testimonial in my column of August 9, for the record, was not mine (since
many readers were under that misapprehension.) It was given by the
daughter of a patient whose father died of cancer of the bladder, after he
was misdiagnosed by one specialist and finally treated by another who
withheld his true condition until it was too late for the family to come
to terms with it, or seek alternative help. For the record, too, the
family spent $125,000 in private health care for this patient.
is the letter written to the wife of this deceased cancer patient, who
wrote to the Medical Board, claiming negligence and asking for an
investigation into the doctors who treated her husband, as the continuing
part of a series on the uncaring health system:
Mrs X (name withheld),
thank you for your letter of 25th January 2001 and sympathise with you on
the loss of your husband.
Medical Board has reviewed the matter and unfortunately, under the
existing legislation of the Medical Board Act (1960), is not empowered to
deal with matters of professional incompetence and/or negligence.
recognise your disappointment in not being able to pursue the matter any
person has been lucky to get an acknowledgement. I am still waiting for
mine from the Medical Board and Medical Association to a letter I wrote
them 12 months ago asking them how accountable they are to patients in
refrain from patients who have contacted me by the dozens goes like this:
is no justice.”
are answerable to no one. We are paying through our nose and not getting
are no systems to deal with complaints.”
the stethoscope from the doctor and you are left with an unscrupulous
doctors will testify against one another, so we can’t even go to
am afraid for myself and my family.”
have been those, too, who have written saying how this doctor or the other
saved their lives or those of their loved ones. Patients have written in,
praising several doctors’ compassion and competence. And there have been
words of encouragement from the true professionals, doctors with integrity
for whom medicine is a vocation, and who would like to see systems in
place to deal with complaints, a medical Ombudsman, a Malpractice Council,
as well as a Code of Conduct for doctors and a Patients’ Charter,
because it will protect both doctors and patients.
here I go, banging my head against the wall once more, created by the Men
in White, repeating seemingly into the darkness, that even if one patient
dies of negligence and that case is not investigated, and there is no
prospect of justice to the bereaved family, it is too many.
me is a chorus of anguished men and women who have paid dearly for the
lives of their loved ones, and still lost them, paid with money, time,
tears, frustration, helplessness.
middle-aged man who is still employed full-time, recently remarked, to my
shock, that he has already given instructions to his wife and children not
to spend any money on him should he fall ill, and no matter what happens,
he wants to die without medical care.
am not going to throw away the money for which I have worked hard all my
life at doctors. It’s better my wife uses it to educate the children,”
goes beyond cynicism. It’s a form of coerced euthanasia. Have we been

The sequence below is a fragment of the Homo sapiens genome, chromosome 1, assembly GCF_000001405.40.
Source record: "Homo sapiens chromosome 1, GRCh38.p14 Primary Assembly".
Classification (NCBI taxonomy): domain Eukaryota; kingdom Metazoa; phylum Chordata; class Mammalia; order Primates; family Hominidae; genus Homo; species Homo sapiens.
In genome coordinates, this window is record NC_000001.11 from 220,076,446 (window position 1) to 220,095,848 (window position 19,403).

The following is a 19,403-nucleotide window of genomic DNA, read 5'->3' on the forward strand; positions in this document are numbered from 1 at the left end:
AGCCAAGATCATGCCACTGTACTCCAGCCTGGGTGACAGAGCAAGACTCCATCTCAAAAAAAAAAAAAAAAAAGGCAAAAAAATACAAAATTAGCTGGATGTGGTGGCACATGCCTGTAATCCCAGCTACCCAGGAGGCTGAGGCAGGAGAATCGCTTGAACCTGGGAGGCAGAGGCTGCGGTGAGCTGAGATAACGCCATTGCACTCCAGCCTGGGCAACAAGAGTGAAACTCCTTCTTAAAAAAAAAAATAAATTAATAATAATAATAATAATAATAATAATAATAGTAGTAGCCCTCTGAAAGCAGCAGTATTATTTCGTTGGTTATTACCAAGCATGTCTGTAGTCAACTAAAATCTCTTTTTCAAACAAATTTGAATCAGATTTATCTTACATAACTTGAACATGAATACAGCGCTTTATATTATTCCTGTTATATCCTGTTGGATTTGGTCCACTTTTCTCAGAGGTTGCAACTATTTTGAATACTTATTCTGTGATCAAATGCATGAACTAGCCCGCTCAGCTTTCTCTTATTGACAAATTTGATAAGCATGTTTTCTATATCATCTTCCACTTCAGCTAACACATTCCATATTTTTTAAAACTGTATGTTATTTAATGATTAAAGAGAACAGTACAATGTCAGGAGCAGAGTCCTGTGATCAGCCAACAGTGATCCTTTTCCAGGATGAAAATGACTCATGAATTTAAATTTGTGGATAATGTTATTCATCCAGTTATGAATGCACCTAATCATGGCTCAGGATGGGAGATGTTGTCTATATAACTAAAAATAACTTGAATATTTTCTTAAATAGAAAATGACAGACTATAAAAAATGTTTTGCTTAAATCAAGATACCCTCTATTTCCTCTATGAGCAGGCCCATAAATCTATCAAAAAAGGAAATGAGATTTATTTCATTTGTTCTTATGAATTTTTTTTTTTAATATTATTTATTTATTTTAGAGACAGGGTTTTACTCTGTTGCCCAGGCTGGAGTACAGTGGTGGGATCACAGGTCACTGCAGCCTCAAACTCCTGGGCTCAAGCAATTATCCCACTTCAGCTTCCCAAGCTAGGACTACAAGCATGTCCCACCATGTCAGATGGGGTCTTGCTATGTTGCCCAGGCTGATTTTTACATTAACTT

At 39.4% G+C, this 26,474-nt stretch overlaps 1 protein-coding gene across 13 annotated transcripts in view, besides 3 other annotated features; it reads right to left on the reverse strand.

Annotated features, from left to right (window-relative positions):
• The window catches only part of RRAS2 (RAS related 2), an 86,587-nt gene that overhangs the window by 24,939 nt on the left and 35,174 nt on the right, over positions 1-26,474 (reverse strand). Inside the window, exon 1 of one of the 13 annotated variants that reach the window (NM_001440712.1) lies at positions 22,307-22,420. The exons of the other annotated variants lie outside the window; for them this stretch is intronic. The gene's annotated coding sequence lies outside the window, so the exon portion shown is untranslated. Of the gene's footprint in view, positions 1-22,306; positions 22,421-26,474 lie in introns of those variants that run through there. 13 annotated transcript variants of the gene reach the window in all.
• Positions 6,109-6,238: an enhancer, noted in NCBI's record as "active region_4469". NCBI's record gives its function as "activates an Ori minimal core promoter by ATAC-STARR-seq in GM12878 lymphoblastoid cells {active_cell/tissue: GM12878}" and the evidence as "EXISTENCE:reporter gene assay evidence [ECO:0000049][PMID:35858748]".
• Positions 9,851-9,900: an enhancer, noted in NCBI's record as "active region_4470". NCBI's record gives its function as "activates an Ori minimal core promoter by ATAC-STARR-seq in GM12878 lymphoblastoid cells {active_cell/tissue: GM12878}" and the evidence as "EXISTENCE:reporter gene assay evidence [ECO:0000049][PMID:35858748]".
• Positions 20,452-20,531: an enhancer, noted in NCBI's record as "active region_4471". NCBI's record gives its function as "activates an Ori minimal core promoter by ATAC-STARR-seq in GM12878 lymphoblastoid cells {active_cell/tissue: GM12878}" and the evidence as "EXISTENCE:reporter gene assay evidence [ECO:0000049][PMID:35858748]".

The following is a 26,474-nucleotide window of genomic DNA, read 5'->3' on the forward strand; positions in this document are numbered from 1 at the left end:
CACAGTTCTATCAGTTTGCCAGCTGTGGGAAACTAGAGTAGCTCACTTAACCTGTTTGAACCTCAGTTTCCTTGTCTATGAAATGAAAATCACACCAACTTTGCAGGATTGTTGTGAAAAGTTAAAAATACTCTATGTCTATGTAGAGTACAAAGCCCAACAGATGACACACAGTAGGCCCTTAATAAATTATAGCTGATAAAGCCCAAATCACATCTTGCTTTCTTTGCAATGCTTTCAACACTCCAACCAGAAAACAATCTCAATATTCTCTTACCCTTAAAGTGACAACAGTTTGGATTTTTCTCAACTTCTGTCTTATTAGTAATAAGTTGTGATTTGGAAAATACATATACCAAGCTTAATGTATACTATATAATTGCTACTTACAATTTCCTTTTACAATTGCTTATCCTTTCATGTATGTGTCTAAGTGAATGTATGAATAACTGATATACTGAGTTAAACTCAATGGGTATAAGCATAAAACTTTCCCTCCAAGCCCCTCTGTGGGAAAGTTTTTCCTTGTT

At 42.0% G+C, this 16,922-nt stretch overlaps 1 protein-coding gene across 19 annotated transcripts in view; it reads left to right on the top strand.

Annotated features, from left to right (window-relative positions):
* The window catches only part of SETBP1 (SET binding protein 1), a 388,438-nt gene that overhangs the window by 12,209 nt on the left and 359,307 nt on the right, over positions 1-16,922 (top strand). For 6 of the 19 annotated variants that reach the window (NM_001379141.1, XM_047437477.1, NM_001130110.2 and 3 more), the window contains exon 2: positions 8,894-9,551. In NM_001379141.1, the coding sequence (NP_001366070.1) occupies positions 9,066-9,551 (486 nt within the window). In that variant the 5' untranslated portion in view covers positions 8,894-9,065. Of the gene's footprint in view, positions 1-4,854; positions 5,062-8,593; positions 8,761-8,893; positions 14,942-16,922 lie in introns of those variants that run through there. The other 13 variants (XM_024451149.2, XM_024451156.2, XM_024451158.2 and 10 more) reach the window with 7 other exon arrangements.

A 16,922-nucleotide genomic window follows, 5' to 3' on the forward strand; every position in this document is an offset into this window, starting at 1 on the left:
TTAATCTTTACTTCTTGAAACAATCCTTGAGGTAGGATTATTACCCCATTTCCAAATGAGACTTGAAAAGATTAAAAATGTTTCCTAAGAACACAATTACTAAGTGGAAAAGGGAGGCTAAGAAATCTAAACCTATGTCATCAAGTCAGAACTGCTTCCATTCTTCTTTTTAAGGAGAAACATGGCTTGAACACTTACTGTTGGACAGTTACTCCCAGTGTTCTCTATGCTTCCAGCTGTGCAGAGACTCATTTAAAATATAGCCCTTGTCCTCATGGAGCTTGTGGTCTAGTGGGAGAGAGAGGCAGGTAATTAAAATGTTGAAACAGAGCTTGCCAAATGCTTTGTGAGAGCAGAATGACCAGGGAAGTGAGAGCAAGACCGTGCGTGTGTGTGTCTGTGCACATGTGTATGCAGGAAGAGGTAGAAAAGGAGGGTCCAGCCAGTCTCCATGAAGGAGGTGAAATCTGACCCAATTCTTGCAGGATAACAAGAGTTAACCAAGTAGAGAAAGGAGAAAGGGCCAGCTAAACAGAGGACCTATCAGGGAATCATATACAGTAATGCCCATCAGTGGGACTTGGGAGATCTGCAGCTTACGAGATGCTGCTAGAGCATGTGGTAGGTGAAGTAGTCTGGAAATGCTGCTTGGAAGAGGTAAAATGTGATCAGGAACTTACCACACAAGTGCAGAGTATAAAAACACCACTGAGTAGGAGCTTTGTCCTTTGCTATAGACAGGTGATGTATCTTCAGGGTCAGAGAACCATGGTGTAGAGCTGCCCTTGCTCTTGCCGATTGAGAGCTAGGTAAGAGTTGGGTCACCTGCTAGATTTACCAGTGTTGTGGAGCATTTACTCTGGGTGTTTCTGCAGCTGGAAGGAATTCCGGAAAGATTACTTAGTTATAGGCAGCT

brought to this, then? Left with no choice?
the voice of this woman who is too broken to protest. Earlier
this year, she claims, her two-year-old died in a case of negligence, as
recounted in this column two weeks ago, and this week, her mother, too,
died under the “care” of the medical fraternity.
got a phone call saying my mother, who I had admitted last night into the
hospital for vomiting, died this morning.
night the doctor admitted her for ‘mild dehydration’ and he brushed me
off when I said she had a bad heart and just put her on drips. The nurses
asked me if she tossed about. I said yes, but they failed to give her a
morning they called me to say her heart stopped, and assured me she
‘went peacefully,’ but when I got to the hospital, another patient
told me she was awake, calling for me, and fell off that high hospital bed
after which she was pronounced dead.
is just no justice for people around here - it’s really hard - really
not easy. Not easy at all.”
the voice of this reader, who says his family spent some $200,000 in
medical care for three people in two years in several private and one
medical fraternity does not care. Private and semi-private institutions
charge a lot but don’t have the equipment and staff to support the
demand. Nurses only become nurses because they probably can’t do what
they really want to do.
are not able to clearly articulate the chances of patients either, because
they don’t know, or they are not trained in communicating with anxious
each of our relatives we had to settle the doctors, reassure them that we
are a strong family and could take bad news. Only then were we able to get
had to change sheets, bathe our relatives, administer medication, change
catheters, give insulin injections.
is the clincher. Imagine me, a man, having to bathe, wipe faeces, wipe the
vaginal areas of my grandmother, because the nurses were not there, were
overworked, had not reached their rooms as yet.
do not do tasks of that nature. However, they can easily take your
Medical Board of Trinidad and Tobago clearly does not hold itself
responsible, and will not be accountable to the public.
think these voices will go away. They won’t, as long as the medical
fraternity continues to treat the lives and well-being of patients as a
business rather than a vocation. The voices will stay, until one day, they
get too loud to ignore.